Thursday, March 31, 2016

Photo of the Day

This is a photo of my paternal uncle taken on Easter Sunday in 1965 in his family living room in New Castle, Delaware.  He was 10 years old.

James Odgers
(1954 - 2007)

I Found Them!

For nearly four years I have been searching for my maternal grandfather and his family in the 1940 Census with no luck.  I figured with a name like Branyan it was probably misspelled.  Armed with the family's address from the 1930 Census I thought I'd be able to find them.  No such luck.  There were different people living in that house.  I thought about looking page by page of the 1940 Census trying to find their names, but that would have been like looking for a needle in a hay stack, not to mention hours of research.  I had just about given up.

Then I requested my grandfather's Civilian Conservation Corps records.  He joined in 1935 when he was 17 years old.  One of the first things I noticed was that on his General Information Form his original typewritten address had been crossed out and a different address was handwritten.  I wondered what the chances were that his family would be at the same address five years later and I would be able to find them in the 1940 Census.

It was time to start digging.  I knew a good place to start would be to find the Enumeration District,  a geographic area assigned to an individual census taker, or enumerator, usually representing a specific portion of a city or county.  I used an Enumeration District (ED) finder and searched by my grandfather's 1935 address.  Once I knew the ED I started looking through the Census page by page searching for that address. When I finally found it, I was disappointed. Another family was living at that address.  But then something caught my eye.  There they were...in the house next door!  Of course I was wondering why they would have moved to the house right next door to the one where they were living in 1935.  But that's a question for a later time.  I finally found my grandfather's family!

Wednesday, March 30, 2016

Photo of the Day

This is a photo of my paternal aunt (13 years old) and uncle (nine years old) taken in the summer of 1964 at a beach in Delaware.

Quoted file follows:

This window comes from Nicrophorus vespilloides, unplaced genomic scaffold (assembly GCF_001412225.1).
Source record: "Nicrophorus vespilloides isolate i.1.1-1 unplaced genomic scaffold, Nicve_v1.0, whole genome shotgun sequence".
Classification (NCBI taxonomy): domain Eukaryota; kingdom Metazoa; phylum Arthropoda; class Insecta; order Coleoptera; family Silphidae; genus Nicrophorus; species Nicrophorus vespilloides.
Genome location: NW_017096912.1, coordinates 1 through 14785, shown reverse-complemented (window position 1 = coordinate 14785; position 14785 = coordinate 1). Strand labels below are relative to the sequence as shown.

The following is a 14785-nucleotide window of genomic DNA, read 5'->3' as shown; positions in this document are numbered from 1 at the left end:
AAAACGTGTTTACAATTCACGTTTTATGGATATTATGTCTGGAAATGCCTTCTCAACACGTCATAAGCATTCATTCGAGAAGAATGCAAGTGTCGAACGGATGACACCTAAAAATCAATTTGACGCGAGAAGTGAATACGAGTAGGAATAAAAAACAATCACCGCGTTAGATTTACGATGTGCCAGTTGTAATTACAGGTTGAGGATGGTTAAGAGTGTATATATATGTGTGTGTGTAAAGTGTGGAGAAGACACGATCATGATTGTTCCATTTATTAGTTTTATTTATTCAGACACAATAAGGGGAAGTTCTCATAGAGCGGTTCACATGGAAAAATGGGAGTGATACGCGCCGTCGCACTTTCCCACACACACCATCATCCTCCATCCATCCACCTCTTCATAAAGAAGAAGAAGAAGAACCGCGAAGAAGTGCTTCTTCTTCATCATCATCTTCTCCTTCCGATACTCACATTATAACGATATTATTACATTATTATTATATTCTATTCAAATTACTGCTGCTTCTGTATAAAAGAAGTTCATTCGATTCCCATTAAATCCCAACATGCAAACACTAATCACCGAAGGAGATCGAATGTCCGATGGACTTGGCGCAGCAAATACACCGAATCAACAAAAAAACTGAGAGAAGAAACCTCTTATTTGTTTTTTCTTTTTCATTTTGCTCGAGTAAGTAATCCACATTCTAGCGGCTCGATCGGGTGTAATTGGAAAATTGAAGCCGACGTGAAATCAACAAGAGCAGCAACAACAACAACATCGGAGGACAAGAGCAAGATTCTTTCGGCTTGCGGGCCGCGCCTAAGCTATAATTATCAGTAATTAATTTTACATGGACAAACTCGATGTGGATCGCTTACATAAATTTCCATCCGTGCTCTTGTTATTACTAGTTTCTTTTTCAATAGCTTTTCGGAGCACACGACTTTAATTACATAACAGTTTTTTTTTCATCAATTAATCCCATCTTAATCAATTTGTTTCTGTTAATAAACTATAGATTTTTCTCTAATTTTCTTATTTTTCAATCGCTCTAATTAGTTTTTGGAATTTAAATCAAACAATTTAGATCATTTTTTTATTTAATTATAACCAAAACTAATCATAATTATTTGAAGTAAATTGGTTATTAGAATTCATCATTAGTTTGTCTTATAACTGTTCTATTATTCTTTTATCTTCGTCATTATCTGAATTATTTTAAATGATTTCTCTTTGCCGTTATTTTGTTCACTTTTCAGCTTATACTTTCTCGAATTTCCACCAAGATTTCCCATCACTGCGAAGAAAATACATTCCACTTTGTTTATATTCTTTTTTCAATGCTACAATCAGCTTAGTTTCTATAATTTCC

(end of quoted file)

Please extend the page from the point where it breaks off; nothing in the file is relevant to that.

Diane Odgers (1951 - 2002)
James Odgers (1954 - 2007)

Individual Record - Civilian Conservation Corps: General Information

The Civilian Conservation Corps existed between 1933 and 1942.  It employed millions of unmarried men between the ages of 17 and 25 on projects in rural areas owned primarily by federal, state, and local governments. The men served a term of six months, but they could serve up to four terms. They earned $30 a month, $25 of which was sent home to their families.

This is a copy of my maternal grandfather's Individual Record form.  It includes some general information about him.  A couple things stand out to me.  First, his birth year is wrong.  He was born in 1917, not 1916.  Was this a typo or did he lie about his age?  He would have been 17 at the time he joined the CCC, so I think it is a typo.  The second thing that stands out is the original typed address for his mother and himself have been crossed out and a new address has been handwritten.  His family must have moved in the time he signed up and the time he signed this form.

On this form my grandfather states he had been unemployed since December 1932, more than two years before he entered the CCC.  This would make him the perfect recruit since the young men had to be unemployed and recommended by the Department of Labor through a local welfare agency.


Friday, March 25, 2016

My Biggest Treasure So Far

A few months ago my dad called me to say he had finally sold his family home, and if there was anything I wanted in the house to go get it.  Instantly I thought of his old toy box that I had been meaning to get for years, but never got around to doing it.  I wanted it because my great-grandfather made it for my dad.  I'm a sucker for anything that has sentimental value.

When my husband was refinishing the toy box, he came in from the garage saying, "It has his name on it."  I thought my great-grandfather had put my dad's name on it and what a nice thing for him to do.  But it was even better than I thought.  My great-grandfather had put his own name on it and the date he made it.  The weird thing was it was almost sixty years to the day.  Something that was already special became a treasure.  And the best part was how excited my boys were to have something that their great-great grandfather made.